The laws applying to trademark infringement of business names offline have extended to the web. People complain daily about the illegal activities of cybersquatters, and being robbed of their hard-earned business.
“If you fail to protect your domain name, chances are you will be denied the patronage you have worked so hard to build over the years. However, the good news is you can no longer fold your arms helplessly while this happens. This article tackles five ways to take back control of your domain name.” Web Experts from www.umbrellar.com
What is cybersquatting?
Cybersquatting is the registering, reselling or application of a domain name with the malicious intent of gaining from the goodwill of someone else’s trademark. Generally, it is the practice of purchasing domain names of existing businesses with the aim of selling them back to those businesses for a profit. In many countries, cybersquatting is illegal and are often handled in an arbitration proceeding under ICANN’s Uniform Domain Name Dispute Resolution Policy (UDRP).
If you are a victim of cybersquatting, here are a few things you could do
- Send a letter of cease and desist on your official letterhead
This is one way to start legal action against the party. The cease and desist letter must:
- State clearly you have a trademark to the domain name
- Tell them they are infringing on your trademark and damaging your business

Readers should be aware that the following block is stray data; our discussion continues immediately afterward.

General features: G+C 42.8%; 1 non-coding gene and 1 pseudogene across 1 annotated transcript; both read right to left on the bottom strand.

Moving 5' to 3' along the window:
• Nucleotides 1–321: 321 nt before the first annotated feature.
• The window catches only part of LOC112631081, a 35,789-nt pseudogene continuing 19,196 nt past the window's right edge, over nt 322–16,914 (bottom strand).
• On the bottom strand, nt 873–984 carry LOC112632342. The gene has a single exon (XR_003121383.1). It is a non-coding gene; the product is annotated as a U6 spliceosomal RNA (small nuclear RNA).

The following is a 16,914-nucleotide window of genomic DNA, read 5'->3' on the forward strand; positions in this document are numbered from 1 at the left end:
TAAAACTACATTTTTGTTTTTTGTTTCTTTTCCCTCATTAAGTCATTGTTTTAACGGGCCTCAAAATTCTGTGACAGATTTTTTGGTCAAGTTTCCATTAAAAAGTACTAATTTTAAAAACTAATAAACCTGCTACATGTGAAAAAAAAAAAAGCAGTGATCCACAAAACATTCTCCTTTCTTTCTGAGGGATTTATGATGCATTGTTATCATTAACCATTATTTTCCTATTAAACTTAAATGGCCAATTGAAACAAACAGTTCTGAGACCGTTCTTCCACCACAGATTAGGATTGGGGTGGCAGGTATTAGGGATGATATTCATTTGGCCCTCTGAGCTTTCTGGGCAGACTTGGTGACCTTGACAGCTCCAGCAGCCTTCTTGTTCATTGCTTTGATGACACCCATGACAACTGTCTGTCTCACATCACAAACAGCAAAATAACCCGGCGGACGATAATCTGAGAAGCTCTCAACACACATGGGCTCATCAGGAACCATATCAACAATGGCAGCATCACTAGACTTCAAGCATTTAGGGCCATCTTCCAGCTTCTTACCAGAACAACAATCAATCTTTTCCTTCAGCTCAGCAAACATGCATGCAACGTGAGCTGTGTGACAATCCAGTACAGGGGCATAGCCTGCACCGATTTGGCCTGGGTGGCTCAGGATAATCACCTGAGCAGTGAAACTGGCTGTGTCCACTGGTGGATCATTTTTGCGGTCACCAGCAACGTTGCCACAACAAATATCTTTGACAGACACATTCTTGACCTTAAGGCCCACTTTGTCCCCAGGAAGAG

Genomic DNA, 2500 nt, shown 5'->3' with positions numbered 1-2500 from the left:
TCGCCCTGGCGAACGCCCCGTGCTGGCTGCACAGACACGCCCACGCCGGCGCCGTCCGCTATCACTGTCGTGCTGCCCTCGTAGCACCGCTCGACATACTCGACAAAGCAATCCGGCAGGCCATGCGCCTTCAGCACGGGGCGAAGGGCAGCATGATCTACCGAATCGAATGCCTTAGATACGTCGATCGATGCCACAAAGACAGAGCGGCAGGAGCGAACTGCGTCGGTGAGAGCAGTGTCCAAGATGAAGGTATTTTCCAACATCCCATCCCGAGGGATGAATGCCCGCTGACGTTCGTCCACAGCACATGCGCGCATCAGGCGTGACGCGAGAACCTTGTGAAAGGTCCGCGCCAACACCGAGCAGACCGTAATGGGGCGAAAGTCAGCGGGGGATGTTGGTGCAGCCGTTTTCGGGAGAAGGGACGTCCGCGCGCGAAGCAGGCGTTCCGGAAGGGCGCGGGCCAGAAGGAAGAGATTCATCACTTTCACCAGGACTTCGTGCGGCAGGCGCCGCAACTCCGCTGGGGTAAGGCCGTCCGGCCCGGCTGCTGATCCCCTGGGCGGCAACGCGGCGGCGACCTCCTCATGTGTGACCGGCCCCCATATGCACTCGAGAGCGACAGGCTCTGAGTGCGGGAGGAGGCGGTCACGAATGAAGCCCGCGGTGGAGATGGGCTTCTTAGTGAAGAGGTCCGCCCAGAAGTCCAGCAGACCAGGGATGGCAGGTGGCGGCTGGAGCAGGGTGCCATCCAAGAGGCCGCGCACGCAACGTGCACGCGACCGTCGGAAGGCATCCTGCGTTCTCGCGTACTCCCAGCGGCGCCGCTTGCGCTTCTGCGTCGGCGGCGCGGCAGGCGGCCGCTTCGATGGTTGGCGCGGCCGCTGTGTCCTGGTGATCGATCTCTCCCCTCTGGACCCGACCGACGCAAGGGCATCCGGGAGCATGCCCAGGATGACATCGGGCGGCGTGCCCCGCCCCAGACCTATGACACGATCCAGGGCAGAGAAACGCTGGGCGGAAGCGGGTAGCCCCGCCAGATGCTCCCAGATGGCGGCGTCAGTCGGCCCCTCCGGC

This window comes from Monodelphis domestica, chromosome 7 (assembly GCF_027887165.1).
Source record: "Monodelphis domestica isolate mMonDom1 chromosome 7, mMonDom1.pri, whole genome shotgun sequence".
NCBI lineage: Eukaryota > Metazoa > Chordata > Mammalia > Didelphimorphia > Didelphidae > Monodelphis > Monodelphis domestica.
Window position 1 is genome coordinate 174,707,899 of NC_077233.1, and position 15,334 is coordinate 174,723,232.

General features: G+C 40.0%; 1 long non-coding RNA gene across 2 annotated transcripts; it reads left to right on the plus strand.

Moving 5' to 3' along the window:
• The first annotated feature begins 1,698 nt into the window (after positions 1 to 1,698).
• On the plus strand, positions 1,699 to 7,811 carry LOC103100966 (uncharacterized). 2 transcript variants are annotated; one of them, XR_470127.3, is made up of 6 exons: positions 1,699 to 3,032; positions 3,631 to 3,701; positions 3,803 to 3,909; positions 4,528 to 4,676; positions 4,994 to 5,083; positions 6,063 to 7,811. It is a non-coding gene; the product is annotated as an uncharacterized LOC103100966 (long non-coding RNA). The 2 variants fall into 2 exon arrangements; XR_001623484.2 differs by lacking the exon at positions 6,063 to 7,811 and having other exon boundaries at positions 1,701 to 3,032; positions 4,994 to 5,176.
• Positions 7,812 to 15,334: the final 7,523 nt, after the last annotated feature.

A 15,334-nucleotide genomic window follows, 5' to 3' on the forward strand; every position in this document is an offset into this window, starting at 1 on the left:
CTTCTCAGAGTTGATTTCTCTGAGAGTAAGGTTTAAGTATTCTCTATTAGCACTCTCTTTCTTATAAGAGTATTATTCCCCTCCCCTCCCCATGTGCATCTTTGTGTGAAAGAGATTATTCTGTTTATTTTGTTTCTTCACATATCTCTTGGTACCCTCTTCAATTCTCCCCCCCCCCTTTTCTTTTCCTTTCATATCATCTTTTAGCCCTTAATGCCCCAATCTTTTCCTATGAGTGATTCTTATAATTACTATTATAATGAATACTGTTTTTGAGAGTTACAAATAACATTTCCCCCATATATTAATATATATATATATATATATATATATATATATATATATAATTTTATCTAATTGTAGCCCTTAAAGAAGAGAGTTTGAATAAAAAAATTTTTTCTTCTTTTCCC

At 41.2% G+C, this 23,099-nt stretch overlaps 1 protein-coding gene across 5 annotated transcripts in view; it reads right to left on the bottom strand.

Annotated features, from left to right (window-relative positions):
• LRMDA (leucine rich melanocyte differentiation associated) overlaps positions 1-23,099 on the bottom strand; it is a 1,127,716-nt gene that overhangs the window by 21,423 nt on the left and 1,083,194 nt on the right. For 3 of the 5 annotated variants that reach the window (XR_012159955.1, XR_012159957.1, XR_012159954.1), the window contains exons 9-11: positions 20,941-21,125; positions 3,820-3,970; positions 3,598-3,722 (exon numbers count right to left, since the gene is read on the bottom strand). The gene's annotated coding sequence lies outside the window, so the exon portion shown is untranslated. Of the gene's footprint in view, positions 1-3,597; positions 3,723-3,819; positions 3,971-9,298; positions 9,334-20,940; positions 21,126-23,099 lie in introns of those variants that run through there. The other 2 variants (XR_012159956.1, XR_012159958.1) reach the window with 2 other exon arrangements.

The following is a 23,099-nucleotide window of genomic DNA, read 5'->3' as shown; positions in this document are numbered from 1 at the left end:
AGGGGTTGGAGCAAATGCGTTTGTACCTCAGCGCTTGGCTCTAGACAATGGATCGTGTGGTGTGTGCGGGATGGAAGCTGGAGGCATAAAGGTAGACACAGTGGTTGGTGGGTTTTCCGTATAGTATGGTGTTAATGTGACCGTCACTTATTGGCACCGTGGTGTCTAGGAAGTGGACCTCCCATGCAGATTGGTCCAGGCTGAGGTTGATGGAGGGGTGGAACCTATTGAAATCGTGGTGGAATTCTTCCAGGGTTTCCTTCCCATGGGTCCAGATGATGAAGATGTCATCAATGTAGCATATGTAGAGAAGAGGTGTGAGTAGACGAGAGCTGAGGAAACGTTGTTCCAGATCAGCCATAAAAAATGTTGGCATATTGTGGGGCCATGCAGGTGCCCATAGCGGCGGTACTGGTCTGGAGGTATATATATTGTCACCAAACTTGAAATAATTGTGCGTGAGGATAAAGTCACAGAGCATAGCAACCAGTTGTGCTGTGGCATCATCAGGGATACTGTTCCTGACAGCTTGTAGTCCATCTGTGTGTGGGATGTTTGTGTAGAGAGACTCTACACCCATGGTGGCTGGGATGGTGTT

- Warn them to stop using your mark now or in the future
- Instruct them to transfer the domain name to you
- Finally, conclude the letter by letting them know they’ll be hearing from your attorneys if they fail to carry out your request. And the legal action will include a claim for losses incurred.
- Discuss the possibility of a trademark licence agreement with the cybersquatter
Depending on the circumstances, if the infringer genuinely did not intend to take your mark, they may be using the trademark under a licence agreement. While a deal isn’t always straightforward, it is a likely option for this circumstance.
However, the downside of this decision is that it may be expensive to negotiate, prepare and sign the license agreement. The terms may not be as you would like, and the licensee will continue to use the trademark.
- Have your lawyer serve them a cease and desist letter
No doubt, this will cost you, but it is important to understand how much you are losing to the cybersquatter and what it’s worth to get it back. It does increase your chances of receiving the right response. In many cases, infringers without the complete resources to prove the right to use a mark often cave into legal pressure.
In this case, they may give up rather than being the defendant in a lawsuit or an ICANN Uniform Domain Name Dispute Resolution Policy (UDRP) action. Then you can claim all rights to your domain name; ensure most keyword queries reveal your website, even a really long tail with keyword should show your site on the search engine result page.
- File a lawsuit in a court citing violations of the Anti Cyber Squatting Consumer Protection Act
The ACPA is a ten-year-old reformation of the Lanham Act. Trademark owners have the power to regain control of their infringed domain names with this act. However, like all legal actions, the drawback is that it will take more time litigating the case than it will take in a UDRP arbitration and much higher legal costs.
The only solution in a UDRP action suit is an award from the arbitrator requiring the domain registrar name to cancel, transfer or otherwise change the domain name registration. The owner of a trademark who seeks additional compensations such as money, or a restriction against continued infringement must file a lawsuit via the Lanham Act or other applicable laws.